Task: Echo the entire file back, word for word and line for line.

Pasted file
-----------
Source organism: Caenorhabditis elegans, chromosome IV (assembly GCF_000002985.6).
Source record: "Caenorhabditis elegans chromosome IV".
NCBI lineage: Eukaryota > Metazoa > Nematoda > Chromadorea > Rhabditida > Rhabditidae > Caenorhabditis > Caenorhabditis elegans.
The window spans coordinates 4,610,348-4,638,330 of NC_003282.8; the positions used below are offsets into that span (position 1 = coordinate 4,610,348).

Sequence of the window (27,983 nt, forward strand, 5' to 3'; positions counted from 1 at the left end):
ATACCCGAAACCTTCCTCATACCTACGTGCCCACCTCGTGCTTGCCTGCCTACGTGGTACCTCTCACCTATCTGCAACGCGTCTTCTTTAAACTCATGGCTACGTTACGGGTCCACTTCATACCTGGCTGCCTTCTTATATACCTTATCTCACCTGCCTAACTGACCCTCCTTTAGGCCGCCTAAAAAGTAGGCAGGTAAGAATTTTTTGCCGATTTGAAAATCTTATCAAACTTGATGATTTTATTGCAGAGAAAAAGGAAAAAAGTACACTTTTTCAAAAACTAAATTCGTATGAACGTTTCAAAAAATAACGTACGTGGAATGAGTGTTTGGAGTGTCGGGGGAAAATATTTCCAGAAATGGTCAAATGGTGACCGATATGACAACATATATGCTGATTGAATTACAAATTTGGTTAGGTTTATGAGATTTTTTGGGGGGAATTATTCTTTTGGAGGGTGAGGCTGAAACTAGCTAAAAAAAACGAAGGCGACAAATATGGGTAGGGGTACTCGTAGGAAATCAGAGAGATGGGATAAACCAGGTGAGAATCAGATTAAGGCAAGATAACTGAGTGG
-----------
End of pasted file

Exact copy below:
Source organism: Caenorhabditis elegans, chromosome IV (assembly GCF_000002985.6).
Source record: "Caenorhabditis elegans chromosome IV".
NCBI lineage: Eukaryota > Metazoa > Nematoda > Chromadorea > Rhabditida > Rhabditidae > Caenorhabditis > Caenorhabditis elegans.
The window spans coordinates 4,610,348-4,638,330 of NC_003282.8; the positions used below are offsets into that span (position 1 = coordinate 4,610,348).

Sequence of the window (27,983 nt, forward strand, 5' to 3'; positions counted from 1 at the left end):
ATACCCGAAACCTTCCTCATACCTACGTGCCCACCTCGTGCTTGCCTGCCTACGTGGTACCTCTCACCTATCTGCAACGCGTCTTCTTTAAACTCATGGCTACGTTACGGGTCCACTTCATACCTGGCTGCCTTCTTATATACCTTATCTCACCTGCCTAACTGACCCTCCTTTAGGCCGCCTAAAAAGTAGGCAGGTAAGAATTTTTTGCCGATTTGAAAATCTTATCAAACTTGATGATTTTATTGCAGAGAAAAAGGAAAAAAGTACACTTTTTCAAAAACTAAATTCGTATGAACGTTTCAAAAAATAACGTACGTGGAATGAGTGTTTGGAGTGTCGGGGGAAAATATTTCCAGAAATGGTCAAATGGTGACCGATATGACAACATATATGCTGATTGAATTACAAATTTGGTTAGGTTTATGAGATTTTTTGGGGGGAATTATTCTTTTGGAGGGTGAGGCTGAAACTAGCTAAAAAAAACGAAGGCGACAAATATGGGTAGGGGTACTCGTAGGAAATCAGAGAGATGGGATAAACCAGGTGAGAATCAGATTAAGGCAAGATAACTGAGTGG